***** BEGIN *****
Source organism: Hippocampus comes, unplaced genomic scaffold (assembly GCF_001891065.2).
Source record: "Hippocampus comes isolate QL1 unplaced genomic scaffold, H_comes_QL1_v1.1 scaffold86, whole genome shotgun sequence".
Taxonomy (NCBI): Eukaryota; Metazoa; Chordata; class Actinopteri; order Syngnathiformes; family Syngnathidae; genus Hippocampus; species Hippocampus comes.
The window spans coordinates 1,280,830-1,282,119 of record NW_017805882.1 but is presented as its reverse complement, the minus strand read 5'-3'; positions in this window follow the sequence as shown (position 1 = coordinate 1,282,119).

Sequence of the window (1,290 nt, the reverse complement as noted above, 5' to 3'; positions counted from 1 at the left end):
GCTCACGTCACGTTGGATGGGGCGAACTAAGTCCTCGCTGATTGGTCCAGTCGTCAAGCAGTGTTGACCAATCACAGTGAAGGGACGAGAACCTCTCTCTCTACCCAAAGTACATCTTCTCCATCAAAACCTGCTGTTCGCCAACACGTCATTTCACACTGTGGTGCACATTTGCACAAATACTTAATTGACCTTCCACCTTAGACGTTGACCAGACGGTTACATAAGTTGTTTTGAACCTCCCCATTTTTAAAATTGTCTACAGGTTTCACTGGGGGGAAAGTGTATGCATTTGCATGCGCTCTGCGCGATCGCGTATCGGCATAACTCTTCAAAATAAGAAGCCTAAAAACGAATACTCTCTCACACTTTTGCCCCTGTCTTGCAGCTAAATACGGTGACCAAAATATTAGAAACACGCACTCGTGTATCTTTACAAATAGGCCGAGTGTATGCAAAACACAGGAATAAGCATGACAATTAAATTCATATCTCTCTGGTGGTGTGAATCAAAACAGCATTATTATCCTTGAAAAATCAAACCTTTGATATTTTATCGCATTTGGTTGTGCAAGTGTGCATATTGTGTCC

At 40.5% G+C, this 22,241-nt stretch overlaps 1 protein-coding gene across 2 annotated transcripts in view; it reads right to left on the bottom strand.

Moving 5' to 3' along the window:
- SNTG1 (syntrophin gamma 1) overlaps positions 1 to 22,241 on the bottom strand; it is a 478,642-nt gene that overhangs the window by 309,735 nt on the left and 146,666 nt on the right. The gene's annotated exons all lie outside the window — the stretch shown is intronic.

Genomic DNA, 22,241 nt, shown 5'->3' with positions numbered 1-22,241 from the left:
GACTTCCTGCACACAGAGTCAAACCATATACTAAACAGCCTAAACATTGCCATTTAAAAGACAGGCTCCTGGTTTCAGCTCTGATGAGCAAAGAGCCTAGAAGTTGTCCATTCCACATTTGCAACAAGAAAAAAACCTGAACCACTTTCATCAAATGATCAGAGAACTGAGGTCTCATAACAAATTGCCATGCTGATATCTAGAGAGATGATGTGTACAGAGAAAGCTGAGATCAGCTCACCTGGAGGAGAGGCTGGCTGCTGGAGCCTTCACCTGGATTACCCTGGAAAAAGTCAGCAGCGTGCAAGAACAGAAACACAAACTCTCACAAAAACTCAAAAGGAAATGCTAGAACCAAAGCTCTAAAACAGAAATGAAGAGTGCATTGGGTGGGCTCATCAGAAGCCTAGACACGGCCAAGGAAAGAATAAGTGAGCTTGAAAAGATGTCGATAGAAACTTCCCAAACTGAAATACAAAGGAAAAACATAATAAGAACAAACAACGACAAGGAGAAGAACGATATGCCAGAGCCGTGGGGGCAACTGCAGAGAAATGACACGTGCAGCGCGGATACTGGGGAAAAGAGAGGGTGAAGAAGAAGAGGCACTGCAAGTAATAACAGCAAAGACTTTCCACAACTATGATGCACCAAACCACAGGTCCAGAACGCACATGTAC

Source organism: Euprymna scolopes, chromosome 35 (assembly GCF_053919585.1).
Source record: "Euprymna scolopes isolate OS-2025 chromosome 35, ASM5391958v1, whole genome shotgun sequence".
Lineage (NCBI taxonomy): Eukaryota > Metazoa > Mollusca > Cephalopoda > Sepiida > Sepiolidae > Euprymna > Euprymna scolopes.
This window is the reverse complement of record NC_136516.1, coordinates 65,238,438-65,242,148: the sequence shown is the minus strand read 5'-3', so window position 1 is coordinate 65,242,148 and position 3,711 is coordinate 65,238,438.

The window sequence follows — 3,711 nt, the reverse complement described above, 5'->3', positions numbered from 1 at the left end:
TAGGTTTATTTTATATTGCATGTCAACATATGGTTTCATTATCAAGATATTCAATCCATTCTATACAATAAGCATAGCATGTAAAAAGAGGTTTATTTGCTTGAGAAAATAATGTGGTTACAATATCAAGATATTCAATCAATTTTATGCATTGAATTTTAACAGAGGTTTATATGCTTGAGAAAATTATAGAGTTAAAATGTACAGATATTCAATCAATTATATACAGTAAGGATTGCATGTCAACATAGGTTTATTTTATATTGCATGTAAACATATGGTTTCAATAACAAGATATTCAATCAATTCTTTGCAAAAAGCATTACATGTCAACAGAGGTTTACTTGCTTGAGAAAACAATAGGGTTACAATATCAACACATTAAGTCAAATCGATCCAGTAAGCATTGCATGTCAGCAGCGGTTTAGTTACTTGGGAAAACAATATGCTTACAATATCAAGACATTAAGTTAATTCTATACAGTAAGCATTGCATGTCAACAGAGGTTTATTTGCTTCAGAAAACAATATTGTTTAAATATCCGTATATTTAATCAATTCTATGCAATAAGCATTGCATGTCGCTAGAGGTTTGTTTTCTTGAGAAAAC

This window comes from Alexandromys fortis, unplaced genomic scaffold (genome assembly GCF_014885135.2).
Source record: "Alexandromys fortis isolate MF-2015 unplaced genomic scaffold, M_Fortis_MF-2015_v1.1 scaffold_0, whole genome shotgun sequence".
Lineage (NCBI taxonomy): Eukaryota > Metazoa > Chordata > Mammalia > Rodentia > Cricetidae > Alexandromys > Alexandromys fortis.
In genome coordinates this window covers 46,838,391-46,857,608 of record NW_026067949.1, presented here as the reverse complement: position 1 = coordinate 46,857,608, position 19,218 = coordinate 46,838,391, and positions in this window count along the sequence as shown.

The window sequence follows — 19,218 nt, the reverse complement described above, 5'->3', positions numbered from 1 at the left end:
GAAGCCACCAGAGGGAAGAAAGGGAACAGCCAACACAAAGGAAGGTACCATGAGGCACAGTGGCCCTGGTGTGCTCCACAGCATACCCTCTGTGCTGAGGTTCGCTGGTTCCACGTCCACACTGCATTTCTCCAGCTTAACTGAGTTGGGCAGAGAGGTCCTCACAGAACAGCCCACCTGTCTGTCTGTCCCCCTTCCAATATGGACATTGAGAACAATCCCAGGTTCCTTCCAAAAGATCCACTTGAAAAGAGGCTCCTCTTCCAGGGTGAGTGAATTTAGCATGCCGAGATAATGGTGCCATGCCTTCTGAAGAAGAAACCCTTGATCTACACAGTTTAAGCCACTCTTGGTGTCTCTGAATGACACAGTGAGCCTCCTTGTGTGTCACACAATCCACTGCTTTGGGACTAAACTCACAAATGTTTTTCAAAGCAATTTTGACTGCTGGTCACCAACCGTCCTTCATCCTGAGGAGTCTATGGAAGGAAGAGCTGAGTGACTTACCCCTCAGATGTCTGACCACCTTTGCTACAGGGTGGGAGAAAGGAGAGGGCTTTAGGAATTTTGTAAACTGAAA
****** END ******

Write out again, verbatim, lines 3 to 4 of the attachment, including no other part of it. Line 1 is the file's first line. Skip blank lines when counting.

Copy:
Taxonomy (NCBI): Eukaryota; Metazoa; Chordata; class Actinopteri; order Syngnathiformes; family Syngnathidae; genus Hippocampus; species Hippocampus comes.
The window spans coordinates 1,280,830-1,282,119 of record NW_017805882.1 but is presented as its reverse complement, the minus strand read 5'-3'; positions in this window follow the sequence as shown (position 1 = coordinate 1,282,119).